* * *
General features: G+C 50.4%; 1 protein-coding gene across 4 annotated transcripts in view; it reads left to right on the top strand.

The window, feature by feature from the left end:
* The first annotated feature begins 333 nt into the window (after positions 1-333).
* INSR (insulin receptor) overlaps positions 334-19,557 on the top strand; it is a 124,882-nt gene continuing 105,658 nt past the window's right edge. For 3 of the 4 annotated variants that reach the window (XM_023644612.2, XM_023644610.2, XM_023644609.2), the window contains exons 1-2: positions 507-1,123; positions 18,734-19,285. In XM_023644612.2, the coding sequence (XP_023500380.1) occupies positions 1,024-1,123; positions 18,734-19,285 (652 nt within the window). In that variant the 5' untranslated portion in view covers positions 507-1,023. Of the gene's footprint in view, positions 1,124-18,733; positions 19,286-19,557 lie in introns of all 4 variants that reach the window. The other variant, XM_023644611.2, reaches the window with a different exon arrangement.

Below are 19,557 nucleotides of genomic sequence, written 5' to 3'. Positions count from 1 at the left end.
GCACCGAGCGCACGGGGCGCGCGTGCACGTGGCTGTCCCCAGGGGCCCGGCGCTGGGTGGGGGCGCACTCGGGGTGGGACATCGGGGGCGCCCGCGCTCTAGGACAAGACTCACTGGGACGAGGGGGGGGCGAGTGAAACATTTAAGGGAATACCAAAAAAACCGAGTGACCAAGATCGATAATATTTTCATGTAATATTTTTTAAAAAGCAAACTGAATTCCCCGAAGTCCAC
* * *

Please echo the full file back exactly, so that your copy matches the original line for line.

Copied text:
General features: G+C 50.4%; 1 protein-coding gene across 4 annotated transcripts in view; it reads left to right on the top strand.

The window, feature by feature from the left end:
* The first annotated feature begins 333 nt into the window (after positions 1-333).
* INSR (insulin receptor) overlaps positions 334-19,557 on the top strand; it is a 124,882-nt gene continuing 105,658 nt past the window's right edge. For 3 of the 4 annotated variants that reach the window (XM_023644612.2, XM_023644610.2, XM_023644609.2), the window contains exons 1-2: positions 507-1,123; positions 18,734-19,285. In XM_023644612.2, the coding sequence (XP_023500380.1) occupies positions 1,024-1,123; positions 18,734-19,285 (652 nt within the window). In that variant the 5' untranslated portion in view covers positions 507-1,023. Of the gene's footprint in view, positions 1,124-18,733; positions 19,286-19,557 lie in introns of all 4 variants that reach the window. The other variant, XM_023644611.2, reaches the window with a different exon arrangement.

Below are 19,557 nucleotides of genomic sequence, written 5' to 3'. Positions count from 1 at the left end.
GCACCGAGCGCACGGGGCGCGCGTGCACGTGGCTGTCCCCAGGGGCCCGGCGCTGGGTGGGGGCGCACTCGGGGTGGGACATCGGGGGCGCCCGCGCTCTAGGACAAGACTCACTGGGACGAGGGGGGGGCGAGTGAAACATTTAAGGGAATACCAAAAAAACCGAGTGACCAAGATCGATAATATTTTCATGTAATATTTTTTAAAAAGCAAACTGAATTCCCCGAAGTCCAC